Monthly Archives: September 2010

Mac, cheap SSDs, TRIM, and Safari

OK, here’s the deal: I’ve got a Mac, I’ve got an SSD. My SSD’s firmware supports the TRIM command, which means that on operating system’s that support said command, deleting files actually causes files to be deleted, rather than marked as deleted. The benefit of this is that next time something has to be written to that spot, it can just be written, rather than deleted and written. Mac OS X does not support this command. Furthermore, my SSD’s firmware isn’t the brightest of things: it doesn’t intelligently know where to put new files… at least not when the drive is 75% full. It also doesn’t have a feature called Garbage Collection, which essentially performs something similar to TRIM when the drive isn’t in [much] use, without the OS knowing a thing.

To summarize, I have a cheaper SSD and it’s not the brightest, best thing on the block. Had I known about all these problems before I bought it, I would have sprung for a more expensive one, with all the bells and whistles that I need. But here’s the thing: it’s still really fast for reading files. Given that I have a MacBook Air, the alternatives to SSDs are extremely slow 1.8″ hard drives, so while I’ll eventually get a better SSD, I’m not going back to mechanical hard drives. Even when I change my computer, to whatever I chose, my SSD is coming with me or I’m getting a new one. Applications literally launch instantly, it’s unbelievable. I can’t go back to a spinning platter!

Now, all these things out of the way, you’re probably wondering what the problem is. The problem is that the biggest limitation of the drive is when writing dozens of little files to disk, because with the deletion of a tiny file and re-creation of the same file, the system slows down to a crawl. In mast applications, this isn’t a problem at all. When writing code, it’s a tiny bit of a problem (on small programs, anyway) but not the biggest problem in the world.

Where the SSD utterly fails is

A- write performance degradation over time


B- applications that are very generous with small cache files

The second I will get into first, because it is actually very specifically talking about one app in particular: Safari.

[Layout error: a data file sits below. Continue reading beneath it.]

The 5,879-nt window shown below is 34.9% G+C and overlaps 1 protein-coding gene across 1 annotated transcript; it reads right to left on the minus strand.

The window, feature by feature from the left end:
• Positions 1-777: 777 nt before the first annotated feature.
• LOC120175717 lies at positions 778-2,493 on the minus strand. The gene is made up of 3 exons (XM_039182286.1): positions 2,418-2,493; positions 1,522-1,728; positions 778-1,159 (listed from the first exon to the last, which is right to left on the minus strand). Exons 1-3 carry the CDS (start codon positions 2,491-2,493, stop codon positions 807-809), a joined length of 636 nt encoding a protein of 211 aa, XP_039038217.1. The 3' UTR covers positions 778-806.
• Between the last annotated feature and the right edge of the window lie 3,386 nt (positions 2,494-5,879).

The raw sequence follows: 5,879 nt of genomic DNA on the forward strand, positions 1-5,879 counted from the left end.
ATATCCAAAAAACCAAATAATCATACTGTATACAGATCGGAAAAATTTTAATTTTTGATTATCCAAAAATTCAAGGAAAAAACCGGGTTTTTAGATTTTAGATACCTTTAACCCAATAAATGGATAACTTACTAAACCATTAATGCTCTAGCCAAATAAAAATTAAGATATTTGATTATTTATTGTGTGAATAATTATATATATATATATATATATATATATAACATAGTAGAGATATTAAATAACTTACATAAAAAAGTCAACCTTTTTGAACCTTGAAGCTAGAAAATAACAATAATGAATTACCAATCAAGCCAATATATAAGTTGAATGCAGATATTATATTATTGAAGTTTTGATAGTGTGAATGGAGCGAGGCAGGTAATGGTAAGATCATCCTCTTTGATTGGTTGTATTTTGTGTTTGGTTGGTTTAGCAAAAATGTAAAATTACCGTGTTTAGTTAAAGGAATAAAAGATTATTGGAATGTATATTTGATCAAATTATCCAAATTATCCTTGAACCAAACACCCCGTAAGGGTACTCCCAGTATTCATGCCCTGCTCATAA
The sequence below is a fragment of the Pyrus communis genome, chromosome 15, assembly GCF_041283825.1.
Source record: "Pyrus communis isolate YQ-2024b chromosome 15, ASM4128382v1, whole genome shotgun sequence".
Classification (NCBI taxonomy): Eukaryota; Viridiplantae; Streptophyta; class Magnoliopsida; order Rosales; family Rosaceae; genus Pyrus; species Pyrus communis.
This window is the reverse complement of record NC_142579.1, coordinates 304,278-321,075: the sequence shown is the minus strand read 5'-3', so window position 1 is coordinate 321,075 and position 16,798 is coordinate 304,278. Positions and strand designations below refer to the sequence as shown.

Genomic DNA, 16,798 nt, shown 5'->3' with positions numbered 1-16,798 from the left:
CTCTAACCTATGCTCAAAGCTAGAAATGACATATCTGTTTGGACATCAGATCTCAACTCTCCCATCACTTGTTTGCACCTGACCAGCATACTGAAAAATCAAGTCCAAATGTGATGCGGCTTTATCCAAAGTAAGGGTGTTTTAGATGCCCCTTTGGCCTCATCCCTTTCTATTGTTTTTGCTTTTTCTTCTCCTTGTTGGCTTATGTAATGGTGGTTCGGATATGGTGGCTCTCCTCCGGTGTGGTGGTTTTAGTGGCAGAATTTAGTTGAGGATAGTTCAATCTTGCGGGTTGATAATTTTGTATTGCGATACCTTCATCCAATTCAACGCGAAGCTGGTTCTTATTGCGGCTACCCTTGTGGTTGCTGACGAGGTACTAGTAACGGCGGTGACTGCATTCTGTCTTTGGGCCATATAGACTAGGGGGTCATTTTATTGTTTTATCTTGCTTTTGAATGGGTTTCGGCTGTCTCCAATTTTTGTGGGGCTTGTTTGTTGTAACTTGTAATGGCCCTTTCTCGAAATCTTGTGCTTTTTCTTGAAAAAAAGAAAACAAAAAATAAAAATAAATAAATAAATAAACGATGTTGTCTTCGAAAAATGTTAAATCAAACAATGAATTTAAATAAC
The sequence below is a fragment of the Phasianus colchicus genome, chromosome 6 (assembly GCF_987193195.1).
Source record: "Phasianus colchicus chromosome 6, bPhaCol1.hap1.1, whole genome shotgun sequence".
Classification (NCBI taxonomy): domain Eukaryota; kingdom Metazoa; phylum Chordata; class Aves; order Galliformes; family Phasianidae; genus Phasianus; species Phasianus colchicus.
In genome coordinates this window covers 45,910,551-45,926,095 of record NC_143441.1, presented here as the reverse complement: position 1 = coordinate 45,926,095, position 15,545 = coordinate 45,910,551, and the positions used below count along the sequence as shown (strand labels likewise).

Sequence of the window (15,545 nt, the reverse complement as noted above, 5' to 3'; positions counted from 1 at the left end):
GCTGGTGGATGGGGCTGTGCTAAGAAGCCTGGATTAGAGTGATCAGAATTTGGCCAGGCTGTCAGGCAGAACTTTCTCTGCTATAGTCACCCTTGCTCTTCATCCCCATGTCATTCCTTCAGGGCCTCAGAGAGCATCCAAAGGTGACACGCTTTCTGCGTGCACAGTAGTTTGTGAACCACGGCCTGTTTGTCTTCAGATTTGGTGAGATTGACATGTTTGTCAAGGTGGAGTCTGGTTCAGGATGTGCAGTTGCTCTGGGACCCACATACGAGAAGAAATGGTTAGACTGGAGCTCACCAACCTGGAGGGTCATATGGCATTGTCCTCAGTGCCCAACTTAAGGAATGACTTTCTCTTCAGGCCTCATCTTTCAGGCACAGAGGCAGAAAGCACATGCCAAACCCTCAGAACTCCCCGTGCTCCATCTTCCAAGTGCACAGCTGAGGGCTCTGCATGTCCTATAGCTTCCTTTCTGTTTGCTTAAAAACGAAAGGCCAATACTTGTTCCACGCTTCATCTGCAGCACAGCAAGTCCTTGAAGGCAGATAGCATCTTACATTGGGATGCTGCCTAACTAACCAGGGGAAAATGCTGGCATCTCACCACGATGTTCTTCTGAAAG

B – Solutions:

Safari (4, 5… whatever!) is a little cache monster. I have studied its behaviour and even with caches turned off in the ‘Develop‘ menu (which you can get in Safari > Preferences > Advanced > Show Develop menu in menu bar) it slows down after enough time has passed.

Safari is quite fast on other computers, but on my SSD (and other cheap SSDs) the constant writing of little files makes it unusable over time. It stores many things: bookmarks, history, cookies, extensions, web forms and passwords, but most importantly: webpage previews (screenshots of every site you visit!), and your cache. These two items are what are constantly being written to disk , and the way Safari does it mocks us cSSD (cheap SSD, you heard it here first!) users: it creates a tiny file, presumably reads the tiny file, then deletes the tiny file. Over, and over, and over again.

B – Solution 1: other browsers

Use Chrome, or Firefox, both of which manage cache more intelligently. How to do this seamlessly? Install X-marks for every browser you wish to use, enabling your bookmarks to sync between all your browsers, and in Firefox install the Add-on “Keychain Services Integration” to allow it to use the system keychain for passwords. And there you go: all your passwords and bookmarks available system-wide!
The caveat is that the Safari bookmarks are in their own folder. Where most browsers have 2 bookmark locations: a bookmarks menu and a bookmarks bar, Safari has three: an additional ‘Bookmarks’ location. What I have done is within the bookmarks bar, created a folder called ‘BOOKMARKS’ and put everything in Safari ‘Bookmarks’ in that folder… here’s a screenshot:

Move BOOKMARKS elsewhere

So now, I can use any browser I want at anytime. Oh, and my Bookmarks still sync with MobileMe, so if I add a bookmark in Chrome, it shows up automatically on my iPhone within minutes. This is a great tip for anyone, really. It gives you more options, and is quite transparent. I have done this, even though there is a second solution to help me out…

B – Solution 2: stop using cache + webpage previews

The two culprits that slow Safari down are, as I mentioned, webpage previews, and cache.
Shall we remove them altogether? Safari won’t know the difference, and you probably won’t either. But you will notice a huge performance increase with a cSSD. First quit Safari, then run the following shell commands by launching ‘Terminal‘ in your Applications > Utilities folder:

rm -f ~/Library/Safari/WebpageIcons.db
rm -f ~/Library/Safari/WebpageIcons.db-local
rm -f ~/Library/Caches/
rm -f ~/Library/Caches/
rm -fr ~/Library/Caches/\ Previews

touch ~/Library/Safari/WebpageIcons.db
touch ~/Library/Safari/WebpageIcons.db-local
touch ~/Library/Caches/
touch ~/Library/Caches/
mkdir ~/Library/Caches/\ Previews